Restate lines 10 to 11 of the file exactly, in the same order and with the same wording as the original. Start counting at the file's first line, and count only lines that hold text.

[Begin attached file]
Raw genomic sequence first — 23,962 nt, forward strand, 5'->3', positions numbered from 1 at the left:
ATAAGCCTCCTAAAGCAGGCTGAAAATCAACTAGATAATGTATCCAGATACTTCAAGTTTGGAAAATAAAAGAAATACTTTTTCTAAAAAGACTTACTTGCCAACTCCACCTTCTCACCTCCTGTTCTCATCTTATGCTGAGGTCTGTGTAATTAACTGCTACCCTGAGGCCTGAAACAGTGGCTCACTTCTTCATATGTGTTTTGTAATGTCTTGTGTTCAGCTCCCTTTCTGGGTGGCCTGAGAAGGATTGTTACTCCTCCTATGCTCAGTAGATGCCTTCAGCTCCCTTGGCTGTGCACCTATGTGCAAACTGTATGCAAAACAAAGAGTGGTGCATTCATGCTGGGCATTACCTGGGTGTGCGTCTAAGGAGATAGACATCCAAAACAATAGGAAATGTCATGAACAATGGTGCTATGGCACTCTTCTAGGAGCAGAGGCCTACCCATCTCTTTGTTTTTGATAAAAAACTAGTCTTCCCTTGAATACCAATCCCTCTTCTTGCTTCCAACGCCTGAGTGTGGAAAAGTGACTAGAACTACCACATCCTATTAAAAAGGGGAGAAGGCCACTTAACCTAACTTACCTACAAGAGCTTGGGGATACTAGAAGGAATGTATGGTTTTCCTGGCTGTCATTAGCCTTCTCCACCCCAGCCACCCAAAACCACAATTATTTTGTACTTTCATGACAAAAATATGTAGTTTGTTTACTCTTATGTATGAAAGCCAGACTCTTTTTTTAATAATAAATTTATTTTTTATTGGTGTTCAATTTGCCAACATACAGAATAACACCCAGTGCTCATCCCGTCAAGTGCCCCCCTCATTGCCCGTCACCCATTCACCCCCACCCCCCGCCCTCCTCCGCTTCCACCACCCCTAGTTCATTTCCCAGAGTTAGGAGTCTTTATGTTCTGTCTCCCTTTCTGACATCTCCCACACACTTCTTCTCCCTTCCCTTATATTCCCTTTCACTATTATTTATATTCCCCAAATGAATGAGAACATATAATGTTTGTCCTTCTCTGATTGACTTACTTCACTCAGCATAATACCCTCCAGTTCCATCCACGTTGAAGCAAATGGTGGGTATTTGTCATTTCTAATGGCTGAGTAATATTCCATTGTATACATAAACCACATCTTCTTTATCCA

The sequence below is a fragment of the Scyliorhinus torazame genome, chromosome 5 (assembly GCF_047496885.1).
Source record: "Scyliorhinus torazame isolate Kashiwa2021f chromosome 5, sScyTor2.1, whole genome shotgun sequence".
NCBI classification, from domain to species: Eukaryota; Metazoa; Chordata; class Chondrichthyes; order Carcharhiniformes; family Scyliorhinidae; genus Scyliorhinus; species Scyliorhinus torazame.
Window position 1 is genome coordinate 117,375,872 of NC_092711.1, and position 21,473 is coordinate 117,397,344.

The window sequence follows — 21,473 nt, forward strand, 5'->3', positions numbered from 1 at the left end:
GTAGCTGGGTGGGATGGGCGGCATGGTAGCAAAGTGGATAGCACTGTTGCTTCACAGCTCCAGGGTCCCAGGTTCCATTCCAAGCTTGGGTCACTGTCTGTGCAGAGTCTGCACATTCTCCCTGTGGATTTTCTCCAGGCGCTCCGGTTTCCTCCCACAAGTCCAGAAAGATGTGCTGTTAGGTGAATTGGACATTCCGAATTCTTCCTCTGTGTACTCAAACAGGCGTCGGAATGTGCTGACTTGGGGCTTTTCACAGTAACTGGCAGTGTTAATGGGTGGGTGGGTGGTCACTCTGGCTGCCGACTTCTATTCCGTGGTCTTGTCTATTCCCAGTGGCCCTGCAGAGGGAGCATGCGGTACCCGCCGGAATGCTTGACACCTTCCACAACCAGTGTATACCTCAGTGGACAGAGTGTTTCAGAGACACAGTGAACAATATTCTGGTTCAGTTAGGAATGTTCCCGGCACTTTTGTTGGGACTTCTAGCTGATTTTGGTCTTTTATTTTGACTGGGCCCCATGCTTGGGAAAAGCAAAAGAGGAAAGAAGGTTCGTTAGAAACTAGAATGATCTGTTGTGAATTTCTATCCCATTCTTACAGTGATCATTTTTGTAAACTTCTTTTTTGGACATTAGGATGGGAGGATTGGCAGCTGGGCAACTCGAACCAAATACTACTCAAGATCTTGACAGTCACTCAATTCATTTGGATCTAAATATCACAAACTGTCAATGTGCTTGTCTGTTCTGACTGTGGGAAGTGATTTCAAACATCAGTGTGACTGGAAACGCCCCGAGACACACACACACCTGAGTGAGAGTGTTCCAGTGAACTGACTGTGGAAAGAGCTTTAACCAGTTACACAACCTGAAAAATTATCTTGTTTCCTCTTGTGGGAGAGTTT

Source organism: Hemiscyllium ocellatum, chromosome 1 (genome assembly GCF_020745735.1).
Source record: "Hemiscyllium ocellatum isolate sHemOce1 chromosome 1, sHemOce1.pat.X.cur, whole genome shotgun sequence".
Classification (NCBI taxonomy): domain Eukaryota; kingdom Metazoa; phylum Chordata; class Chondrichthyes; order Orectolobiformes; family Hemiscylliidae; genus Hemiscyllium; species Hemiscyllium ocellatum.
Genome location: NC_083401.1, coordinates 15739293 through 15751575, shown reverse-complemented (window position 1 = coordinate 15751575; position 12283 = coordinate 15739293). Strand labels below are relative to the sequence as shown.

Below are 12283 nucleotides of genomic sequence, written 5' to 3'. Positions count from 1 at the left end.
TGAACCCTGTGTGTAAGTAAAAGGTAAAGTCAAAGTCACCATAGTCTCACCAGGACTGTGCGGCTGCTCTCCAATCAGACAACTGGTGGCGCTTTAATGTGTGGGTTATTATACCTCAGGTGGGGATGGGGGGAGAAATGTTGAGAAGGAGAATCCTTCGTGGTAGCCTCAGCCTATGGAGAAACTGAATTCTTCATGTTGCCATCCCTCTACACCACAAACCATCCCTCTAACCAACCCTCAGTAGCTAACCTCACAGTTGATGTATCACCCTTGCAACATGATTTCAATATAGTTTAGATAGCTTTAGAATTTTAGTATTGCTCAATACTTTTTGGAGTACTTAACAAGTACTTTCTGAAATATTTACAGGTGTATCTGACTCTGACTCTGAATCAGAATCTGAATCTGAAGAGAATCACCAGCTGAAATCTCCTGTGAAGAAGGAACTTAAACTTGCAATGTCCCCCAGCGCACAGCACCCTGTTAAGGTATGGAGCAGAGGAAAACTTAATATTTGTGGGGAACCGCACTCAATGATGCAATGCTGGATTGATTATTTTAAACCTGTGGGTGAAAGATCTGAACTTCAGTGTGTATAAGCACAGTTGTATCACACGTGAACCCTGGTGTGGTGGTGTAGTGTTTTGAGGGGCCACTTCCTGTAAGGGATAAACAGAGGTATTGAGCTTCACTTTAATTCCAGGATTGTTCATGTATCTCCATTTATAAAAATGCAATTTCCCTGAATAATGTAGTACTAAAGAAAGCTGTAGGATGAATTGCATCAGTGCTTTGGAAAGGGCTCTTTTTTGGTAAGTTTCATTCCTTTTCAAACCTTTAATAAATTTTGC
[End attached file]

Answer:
Source record: "Hemiscyllium ocellatum isolate sHemOce1 chromosome 1, sHemOce1.pat.X.cur, whole genome shotgun sequence".
Classification (NCBI taxonomy): domain Eukaryota; kingdom Metazoa; phylum Chordata; class Chondrichthyes; order Orectolobiformes; family Hemiscylliidae; genus Hemiscyllium; species Hemiscyllium ocellatum.